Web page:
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Does Light Therapy Work for Depression and Anxiety?

Can chasing the blues away be as simple as turning on a lamp? Studies about light therapy suggest so.

By Rowan MarleyPublished 4 years ago 6 min read

It's just like clockwork. Every November, as the day grows shorter, my moods grow fouler. When March rolls by, my mood brightens. For the longest time, I thought that I was going crazy.

After years of wondering what was going on, I found out I had Seasonal Affective Disorder, or SAD for short. The reason why I was so grumpy has more to do with a lack of light than it did with the bitingly cold air. The most common SAD treatments are light therapy and vitamin D intake.

Having seen the difference a little light can make, I started to wonder if using lights could potentially allay other mental illnesses like depression and anxiety. Here's what science had to say about it, and why investing in specialty therapy lights might pay off.

Wait, what's light therapy, anyway?

There are many different therapies that exist out there, each of which has a unique method to help people who are suffering from a mental or physical illness. Therapy is used to both alleviate the symptoms, as well as treat mental illness.

Medication-based therapy uses psychotropic medicines like Xanax or Seroquel to help people who have depression or anxiety. Talk therapy is what most people think of when they consider mental illness treatments, however, it's not useful if you have a chemical imbalance in your mind.

People who want to avoid side effects from medications will often try other ways therapy can help you. Light exposure therapy is an alternative therapy that uses light rays as a way to help even hormones out in order to promote a better state of wellness.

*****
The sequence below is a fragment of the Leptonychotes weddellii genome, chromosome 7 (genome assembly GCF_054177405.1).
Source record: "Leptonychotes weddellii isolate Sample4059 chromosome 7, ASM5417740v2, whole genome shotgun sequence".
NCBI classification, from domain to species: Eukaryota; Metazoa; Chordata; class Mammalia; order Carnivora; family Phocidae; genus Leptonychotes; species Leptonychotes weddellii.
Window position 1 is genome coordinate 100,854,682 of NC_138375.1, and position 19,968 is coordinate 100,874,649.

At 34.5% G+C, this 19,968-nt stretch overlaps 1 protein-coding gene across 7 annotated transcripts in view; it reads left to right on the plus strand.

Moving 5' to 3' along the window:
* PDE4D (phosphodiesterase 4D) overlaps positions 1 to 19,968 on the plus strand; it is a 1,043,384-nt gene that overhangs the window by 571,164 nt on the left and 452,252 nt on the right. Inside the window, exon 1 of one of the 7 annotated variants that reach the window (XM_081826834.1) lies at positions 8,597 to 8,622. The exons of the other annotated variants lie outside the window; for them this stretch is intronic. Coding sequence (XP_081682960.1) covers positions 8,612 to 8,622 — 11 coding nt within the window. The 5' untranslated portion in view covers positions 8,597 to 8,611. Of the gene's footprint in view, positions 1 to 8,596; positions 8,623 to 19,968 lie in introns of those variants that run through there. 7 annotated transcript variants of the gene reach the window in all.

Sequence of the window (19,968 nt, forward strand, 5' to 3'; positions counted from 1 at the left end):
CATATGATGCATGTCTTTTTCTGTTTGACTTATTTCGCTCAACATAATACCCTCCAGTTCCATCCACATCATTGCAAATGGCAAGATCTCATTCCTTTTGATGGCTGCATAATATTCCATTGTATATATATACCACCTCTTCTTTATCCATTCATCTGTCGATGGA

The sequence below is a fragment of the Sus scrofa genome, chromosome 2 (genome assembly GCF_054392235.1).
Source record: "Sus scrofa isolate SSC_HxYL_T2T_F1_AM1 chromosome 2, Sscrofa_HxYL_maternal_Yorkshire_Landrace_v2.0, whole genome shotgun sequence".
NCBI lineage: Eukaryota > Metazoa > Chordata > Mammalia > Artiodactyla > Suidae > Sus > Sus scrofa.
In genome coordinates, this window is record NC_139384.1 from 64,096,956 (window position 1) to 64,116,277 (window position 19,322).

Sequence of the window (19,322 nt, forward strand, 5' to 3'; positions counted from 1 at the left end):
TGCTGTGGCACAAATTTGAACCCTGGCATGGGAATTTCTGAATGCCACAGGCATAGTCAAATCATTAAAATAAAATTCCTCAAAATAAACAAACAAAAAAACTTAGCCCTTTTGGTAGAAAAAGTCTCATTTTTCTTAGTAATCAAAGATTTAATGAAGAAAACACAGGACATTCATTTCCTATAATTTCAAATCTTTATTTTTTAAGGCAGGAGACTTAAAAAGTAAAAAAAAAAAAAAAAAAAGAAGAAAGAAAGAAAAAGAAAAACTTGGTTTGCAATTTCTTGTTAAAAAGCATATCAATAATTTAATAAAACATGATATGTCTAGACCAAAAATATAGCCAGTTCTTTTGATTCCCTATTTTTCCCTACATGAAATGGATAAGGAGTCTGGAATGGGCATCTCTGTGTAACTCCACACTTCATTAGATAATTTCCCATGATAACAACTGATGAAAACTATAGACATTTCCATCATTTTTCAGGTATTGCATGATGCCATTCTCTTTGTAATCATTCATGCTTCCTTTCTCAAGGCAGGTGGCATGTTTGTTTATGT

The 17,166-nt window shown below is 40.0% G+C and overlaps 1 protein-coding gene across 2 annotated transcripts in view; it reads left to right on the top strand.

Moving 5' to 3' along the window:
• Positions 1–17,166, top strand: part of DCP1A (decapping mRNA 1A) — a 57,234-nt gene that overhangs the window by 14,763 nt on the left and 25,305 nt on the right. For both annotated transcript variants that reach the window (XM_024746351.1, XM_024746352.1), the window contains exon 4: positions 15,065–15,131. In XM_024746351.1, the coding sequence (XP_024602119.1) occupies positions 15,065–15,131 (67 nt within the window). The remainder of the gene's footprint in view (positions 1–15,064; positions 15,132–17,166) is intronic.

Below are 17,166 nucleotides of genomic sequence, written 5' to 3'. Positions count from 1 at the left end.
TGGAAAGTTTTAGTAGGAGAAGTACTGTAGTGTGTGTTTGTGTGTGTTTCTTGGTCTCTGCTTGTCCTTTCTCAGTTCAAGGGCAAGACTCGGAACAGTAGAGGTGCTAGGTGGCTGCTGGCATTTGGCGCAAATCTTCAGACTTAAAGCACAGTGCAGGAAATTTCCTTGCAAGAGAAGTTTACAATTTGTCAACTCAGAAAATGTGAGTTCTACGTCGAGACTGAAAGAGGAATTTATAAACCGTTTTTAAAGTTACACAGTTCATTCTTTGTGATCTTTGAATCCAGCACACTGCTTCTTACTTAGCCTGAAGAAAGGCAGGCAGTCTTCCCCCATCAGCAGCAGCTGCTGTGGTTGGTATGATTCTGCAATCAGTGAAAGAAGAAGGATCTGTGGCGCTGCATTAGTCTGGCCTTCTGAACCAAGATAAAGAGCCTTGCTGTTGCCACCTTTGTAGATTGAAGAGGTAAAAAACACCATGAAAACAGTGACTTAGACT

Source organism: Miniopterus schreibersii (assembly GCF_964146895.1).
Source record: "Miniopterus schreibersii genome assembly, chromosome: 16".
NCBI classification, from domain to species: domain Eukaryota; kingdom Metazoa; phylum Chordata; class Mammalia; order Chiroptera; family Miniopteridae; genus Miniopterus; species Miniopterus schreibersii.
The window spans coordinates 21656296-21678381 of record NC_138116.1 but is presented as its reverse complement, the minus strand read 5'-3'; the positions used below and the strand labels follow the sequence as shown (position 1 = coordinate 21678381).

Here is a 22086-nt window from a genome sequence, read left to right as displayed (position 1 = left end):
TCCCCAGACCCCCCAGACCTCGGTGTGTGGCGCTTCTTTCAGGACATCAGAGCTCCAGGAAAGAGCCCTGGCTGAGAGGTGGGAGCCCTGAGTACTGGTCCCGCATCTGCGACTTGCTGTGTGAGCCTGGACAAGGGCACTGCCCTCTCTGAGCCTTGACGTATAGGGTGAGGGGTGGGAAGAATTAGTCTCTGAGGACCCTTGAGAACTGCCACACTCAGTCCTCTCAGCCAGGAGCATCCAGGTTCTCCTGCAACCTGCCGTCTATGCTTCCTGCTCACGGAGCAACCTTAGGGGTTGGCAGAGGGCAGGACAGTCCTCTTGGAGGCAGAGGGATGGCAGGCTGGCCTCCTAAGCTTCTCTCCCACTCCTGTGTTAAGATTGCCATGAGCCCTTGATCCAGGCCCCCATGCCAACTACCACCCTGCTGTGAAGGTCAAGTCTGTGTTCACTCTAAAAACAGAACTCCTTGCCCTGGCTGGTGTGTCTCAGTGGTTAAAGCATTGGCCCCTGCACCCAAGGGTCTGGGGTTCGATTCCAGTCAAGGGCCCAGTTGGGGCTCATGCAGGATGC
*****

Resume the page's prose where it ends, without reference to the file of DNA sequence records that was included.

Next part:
The science behind light therapy is fairly solid.

As I've mentioned in the introduction, scientists have definitely ascertained that light (and a lack thereof) can have a serious effect on people. This is particularly true among individuals who are at risk for major depressive disorder, anxiety, or bipolar disorder.

Seasonal Affective Disorder's primary treatment is adding a minimum of 15 to 30 minutes of sun exposure into your daily routine. Exposure to natural sunlight has also been linked to vitamin D production; which in turn, has been known to stabilize moods.

If you've ever gone out for a walk on a sunny day, only to feel more energized after, you're not alone. The research backing the use of light as an energy and mood booster is very extensive, and stretches back decades.

When it comes to depression and anxiety brought by sleepless nights, light therapy also remains a proven treatment.

Researchers have also noted that exposure to light during the day while limiting exposure during the night helps people get better quality sleep. This has been found to be due to the way our sleep hormones react to light. By regulating light, you can actually regulate your sleep cycles.

Considering how much better people feel after a good night's sleep, it's not surprising that adding a little light therapy can help people prevent their mental illnesses from getting out of control.

Certain light therapy lamps have also been linked to better skincare.

Science has also shown that different lightwaves can have different effects on the body and mind. Red light, for example, has been linked to better skin rejuvenation, collagen creation, and scar tissue healing.